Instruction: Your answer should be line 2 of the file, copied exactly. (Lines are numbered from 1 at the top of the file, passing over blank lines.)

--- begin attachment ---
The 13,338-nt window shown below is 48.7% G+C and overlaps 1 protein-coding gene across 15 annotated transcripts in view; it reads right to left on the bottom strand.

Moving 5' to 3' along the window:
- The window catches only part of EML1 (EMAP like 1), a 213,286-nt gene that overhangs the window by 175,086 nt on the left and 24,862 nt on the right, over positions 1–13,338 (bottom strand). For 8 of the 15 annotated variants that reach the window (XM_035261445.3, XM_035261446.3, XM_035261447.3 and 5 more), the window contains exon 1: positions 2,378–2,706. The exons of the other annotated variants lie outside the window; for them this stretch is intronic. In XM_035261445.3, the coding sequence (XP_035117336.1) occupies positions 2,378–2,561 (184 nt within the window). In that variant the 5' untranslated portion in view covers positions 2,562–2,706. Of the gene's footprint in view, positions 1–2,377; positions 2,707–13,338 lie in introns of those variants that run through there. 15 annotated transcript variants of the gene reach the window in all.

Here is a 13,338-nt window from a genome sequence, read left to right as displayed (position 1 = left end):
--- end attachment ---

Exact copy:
Moving 5' to 3' along the window: